The Gaslight Anthem: Live Last Night
By Chris Klimek
Look, Bruce Springsteen and Joe Strummer didn't invent this stuff, either. The greased hair and leather and the overdriven takes of "Mad Men"-era rock standards already had a blanket of dust on them by the time The Boss and The Clash got around to them.
Jersey pomade-punks The Gaslight Anthem are the most persuasive current exponents of this tradition, and they don't hide it. Hell, they called their latest album "The '59 Sound." At a sold-out 9:30 Club last night, they ripped through that nostalgic long-player in its near-entirety, frontman Brian Fallon balling up his handsome face to yowl about redemption and car crashes and good girls in trouble with archaic-sounding names like Gale and -- of course! -- Mary. Otis Redding and even Tom Petty were duly quoted or name-checked, and bits of The Clash's "Straight to Hell" and The Animals' "House of the Rising Sun" fit like an ancient pair of Levis interpolated into the Gas-lit originals.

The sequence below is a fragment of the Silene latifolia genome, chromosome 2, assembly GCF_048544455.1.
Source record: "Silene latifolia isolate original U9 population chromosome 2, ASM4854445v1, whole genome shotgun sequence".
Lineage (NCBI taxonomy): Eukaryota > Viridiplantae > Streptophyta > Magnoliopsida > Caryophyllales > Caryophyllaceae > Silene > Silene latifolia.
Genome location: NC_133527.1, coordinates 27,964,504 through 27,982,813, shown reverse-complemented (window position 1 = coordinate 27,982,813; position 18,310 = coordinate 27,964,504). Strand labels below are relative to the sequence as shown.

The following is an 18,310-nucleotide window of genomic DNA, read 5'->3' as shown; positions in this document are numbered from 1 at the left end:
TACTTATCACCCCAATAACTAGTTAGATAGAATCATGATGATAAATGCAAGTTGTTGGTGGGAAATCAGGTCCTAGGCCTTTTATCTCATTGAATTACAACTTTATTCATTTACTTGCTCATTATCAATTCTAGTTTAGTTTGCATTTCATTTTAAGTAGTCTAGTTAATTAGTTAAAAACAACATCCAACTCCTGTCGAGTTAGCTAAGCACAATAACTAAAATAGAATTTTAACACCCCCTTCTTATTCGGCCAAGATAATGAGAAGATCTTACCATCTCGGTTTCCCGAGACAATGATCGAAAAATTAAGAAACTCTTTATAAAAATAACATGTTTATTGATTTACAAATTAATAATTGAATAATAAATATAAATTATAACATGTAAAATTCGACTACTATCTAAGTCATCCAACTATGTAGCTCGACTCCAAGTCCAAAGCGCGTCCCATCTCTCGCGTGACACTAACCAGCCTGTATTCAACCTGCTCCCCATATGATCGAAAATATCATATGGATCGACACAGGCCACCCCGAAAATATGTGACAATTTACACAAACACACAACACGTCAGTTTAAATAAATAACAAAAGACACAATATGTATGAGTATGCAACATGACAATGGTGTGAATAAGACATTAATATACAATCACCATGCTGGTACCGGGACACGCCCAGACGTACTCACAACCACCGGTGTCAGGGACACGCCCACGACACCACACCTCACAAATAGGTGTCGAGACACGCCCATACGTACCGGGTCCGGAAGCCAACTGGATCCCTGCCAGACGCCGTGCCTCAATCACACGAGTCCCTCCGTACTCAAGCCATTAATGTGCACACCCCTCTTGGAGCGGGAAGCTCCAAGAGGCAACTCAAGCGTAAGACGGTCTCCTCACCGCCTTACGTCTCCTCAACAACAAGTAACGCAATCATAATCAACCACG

More dredging of "The River," after the jump.
It's fair to ask how many bands can return to the well, or "The River," how many times. Fallon and Co. are true believers, and for 85 minutes, they made us believe, too. The skyscraping opener "High Lonesome" confronted the issue of pastichery head-on, declaring "I always kinds sorta wish I'm someone else." But their musicianship was sharp and aggressive, drummer Benny Horowitz's sure-footed rhythms forever threatening to morph into "Be My Baby."
There's plenty of time for them to find an original idea. Right now, they've got a fistful of singalong psalms and fervor you can't fake. It's Fallon's party, and he'll channel The Ronnettes if he wants to.
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